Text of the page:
Tuesday, August 16, 2011

On Ashtanga-bashing, and doing whatever it is that rocks your boat

Maybe it's just me, but it appears that a wave of Ashtanga-bashing has recently been on the upsurge in the blogosphere. There is that article by Norman Blair (reproduced here in its entirety on Grimmly's blog; thanks Grimmly!). I recently wrote a post about it; basically, I think that although Mr. Blair does an admirable job of trying to maintain a balanced perspective, nothing that he says in that article is really new. The issues that he brings up (incidence of injuries among Ashtangis, focusing too much on the physical to the exclusion of the spiritual, the problem of an inflated ego, to name a few) have all being discussed ad nauseum in many discussions, both on and off-line.

Well, at least Mr. Blair tries to maintain a balanced perspective in his writing. Others do not seem to even possess this basic quality of literary decency. A couple of hours ago, I read this post on Elephant Journal by Peter Sklivas. Mr Sklivas's thesis, as I understand it, is that only naturally supple athletes can practice Ashtanga, whereas Bikram and other Hot Yoga styles are equally accessible to all, whether one is naturally athletic, or has a "plum-shaped body". In trying to support his position, Mr Sklivas makes all kinds of unsubstantiated (and quite likely unsubstantiable) claims about Ashtanga. Here's one that ranks lower (in my opinion) on the oh-my-god-this-is-so-bad-I-can't believe-that-somebody-actually-dares-to-publish-this scale:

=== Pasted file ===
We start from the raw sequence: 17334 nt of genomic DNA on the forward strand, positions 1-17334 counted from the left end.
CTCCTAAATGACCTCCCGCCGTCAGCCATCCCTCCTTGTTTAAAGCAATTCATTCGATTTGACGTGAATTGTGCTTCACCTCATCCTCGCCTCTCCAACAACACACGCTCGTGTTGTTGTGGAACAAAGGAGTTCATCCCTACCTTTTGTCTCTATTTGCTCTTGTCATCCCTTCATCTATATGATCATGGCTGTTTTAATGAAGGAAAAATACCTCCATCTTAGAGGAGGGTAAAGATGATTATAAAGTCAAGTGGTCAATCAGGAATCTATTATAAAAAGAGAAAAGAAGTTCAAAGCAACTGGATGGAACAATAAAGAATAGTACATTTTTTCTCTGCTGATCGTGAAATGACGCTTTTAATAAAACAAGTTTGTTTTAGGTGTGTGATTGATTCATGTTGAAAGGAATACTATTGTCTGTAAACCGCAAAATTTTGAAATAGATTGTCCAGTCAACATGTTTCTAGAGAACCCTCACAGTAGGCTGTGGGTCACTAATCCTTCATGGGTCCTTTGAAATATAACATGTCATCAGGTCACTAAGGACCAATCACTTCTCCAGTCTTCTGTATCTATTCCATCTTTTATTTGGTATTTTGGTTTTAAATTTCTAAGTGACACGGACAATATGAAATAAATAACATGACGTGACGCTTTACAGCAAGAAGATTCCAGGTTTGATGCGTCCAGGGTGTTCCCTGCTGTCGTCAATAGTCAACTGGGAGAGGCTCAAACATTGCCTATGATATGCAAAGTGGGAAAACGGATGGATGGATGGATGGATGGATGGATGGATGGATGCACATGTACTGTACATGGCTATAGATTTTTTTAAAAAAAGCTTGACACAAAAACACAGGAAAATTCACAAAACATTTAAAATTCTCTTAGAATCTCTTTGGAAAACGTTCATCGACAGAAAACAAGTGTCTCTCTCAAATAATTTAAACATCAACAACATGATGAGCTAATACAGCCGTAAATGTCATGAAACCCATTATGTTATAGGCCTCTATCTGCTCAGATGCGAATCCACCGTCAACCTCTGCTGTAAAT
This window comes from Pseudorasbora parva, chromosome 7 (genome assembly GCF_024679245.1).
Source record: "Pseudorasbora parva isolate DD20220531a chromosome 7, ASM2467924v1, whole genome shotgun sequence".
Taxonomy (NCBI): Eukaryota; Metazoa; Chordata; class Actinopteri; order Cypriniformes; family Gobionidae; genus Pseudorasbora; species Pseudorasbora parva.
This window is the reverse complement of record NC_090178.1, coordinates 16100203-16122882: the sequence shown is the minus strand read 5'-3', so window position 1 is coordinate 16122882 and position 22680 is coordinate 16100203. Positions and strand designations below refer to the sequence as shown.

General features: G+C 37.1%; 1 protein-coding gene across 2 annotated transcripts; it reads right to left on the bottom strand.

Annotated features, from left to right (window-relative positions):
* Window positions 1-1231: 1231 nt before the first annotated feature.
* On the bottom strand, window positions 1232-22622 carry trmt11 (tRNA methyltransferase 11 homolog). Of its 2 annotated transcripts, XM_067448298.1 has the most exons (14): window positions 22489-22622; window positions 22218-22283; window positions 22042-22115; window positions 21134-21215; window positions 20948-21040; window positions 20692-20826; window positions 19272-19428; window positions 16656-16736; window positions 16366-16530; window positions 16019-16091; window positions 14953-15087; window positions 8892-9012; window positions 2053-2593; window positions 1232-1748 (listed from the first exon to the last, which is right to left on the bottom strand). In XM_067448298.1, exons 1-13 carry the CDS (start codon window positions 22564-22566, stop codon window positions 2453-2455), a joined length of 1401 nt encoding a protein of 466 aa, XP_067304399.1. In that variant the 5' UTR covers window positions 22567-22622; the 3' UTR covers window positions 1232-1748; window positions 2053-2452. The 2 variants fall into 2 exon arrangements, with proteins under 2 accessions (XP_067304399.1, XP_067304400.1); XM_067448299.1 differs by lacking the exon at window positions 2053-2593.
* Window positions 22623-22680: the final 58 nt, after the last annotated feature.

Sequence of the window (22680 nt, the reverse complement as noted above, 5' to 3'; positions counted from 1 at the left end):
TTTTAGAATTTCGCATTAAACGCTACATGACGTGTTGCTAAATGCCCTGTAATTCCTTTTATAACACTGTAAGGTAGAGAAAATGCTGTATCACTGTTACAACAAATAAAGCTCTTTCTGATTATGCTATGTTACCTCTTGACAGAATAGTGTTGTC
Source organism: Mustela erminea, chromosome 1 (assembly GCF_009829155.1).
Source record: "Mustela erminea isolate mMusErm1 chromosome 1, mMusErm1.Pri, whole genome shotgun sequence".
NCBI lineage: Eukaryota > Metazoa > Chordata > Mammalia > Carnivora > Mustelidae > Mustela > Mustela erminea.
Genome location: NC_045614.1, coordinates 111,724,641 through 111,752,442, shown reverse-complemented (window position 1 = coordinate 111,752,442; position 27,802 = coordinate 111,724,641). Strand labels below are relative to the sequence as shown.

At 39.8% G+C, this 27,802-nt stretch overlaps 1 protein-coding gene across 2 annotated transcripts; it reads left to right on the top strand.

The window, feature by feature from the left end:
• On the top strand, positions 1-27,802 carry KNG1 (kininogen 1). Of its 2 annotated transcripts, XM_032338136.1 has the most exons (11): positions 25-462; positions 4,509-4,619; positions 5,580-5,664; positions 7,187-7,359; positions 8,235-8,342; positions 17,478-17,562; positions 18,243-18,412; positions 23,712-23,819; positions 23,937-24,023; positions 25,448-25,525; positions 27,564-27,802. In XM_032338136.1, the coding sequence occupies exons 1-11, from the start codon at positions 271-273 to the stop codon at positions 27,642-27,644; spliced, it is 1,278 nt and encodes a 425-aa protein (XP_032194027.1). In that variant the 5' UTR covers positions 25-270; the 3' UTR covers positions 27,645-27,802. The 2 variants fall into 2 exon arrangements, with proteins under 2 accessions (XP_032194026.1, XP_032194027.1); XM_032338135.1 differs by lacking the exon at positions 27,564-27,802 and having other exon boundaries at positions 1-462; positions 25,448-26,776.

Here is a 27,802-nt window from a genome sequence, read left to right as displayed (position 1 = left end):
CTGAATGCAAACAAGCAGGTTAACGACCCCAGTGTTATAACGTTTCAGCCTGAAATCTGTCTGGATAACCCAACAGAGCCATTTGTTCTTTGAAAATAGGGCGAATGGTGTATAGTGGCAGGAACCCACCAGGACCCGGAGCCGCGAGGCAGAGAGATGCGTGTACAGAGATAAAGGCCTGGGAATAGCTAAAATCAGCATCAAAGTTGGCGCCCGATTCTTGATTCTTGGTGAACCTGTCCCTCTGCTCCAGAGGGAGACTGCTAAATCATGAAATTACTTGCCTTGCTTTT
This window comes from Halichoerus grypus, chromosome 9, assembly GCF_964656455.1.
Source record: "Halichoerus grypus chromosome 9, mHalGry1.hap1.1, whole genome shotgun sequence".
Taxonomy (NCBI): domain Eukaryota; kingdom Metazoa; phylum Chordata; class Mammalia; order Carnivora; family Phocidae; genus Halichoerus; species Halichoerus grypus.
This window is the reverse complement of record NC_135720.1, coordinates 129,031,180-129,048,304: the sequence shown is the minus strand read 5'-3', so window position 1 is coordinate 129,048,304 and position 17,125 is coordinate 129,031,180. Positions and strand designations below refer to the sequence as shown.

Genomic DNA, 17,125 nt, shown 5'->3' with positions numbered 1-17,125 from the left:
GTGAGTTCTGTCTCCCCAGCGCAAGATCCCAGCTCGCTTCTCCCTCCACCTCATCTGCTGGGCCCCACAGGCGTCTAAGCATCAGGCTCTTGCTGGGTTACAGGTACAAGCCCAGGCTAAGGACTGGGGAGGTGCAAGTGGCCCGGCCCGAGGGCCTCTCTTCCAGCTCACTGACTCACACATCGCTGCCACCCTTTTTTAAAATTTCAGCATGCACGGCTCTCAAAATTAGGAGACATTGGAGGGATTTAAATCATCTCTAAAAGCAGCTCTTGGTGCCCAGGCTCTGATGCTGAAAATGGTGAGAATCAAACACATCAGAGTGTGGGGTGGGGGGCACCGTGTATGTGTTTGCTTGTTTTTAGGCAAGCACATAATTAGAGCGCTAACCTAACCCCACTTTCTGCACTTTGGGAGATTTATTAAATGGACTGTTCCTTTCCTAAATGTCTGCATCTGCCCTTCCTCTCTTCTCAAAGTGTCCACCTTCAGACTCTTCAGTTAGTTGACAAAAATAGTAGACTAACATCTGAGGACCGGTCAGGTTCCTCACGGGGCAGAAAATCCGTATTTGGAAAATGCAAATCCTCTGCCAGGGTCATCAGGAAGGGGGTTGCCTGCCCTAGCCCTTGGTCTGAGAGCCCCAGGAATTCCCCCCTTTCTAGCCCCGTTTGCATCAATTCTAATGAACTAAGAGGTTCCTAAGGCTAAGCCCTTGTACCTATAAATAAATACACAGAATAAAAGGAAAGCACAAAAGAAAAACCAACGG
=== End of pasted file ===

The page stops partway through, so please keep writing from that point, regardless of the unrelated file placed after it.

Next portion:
"But I swear there’s way more genetic sorting going on with Ashtangis than Bikram yogis."

Hmm... is he saying that there is some secret genetic sorting/screening lab at KPJAYI (or at some other undisclosed location) that screens people for whether they have bodies/genes that are suitable to practice Ashtanga? Sounds like the kind of stuff that makes for juicy conspiracy theories... but the practice as I know it is not a conspiracy theory.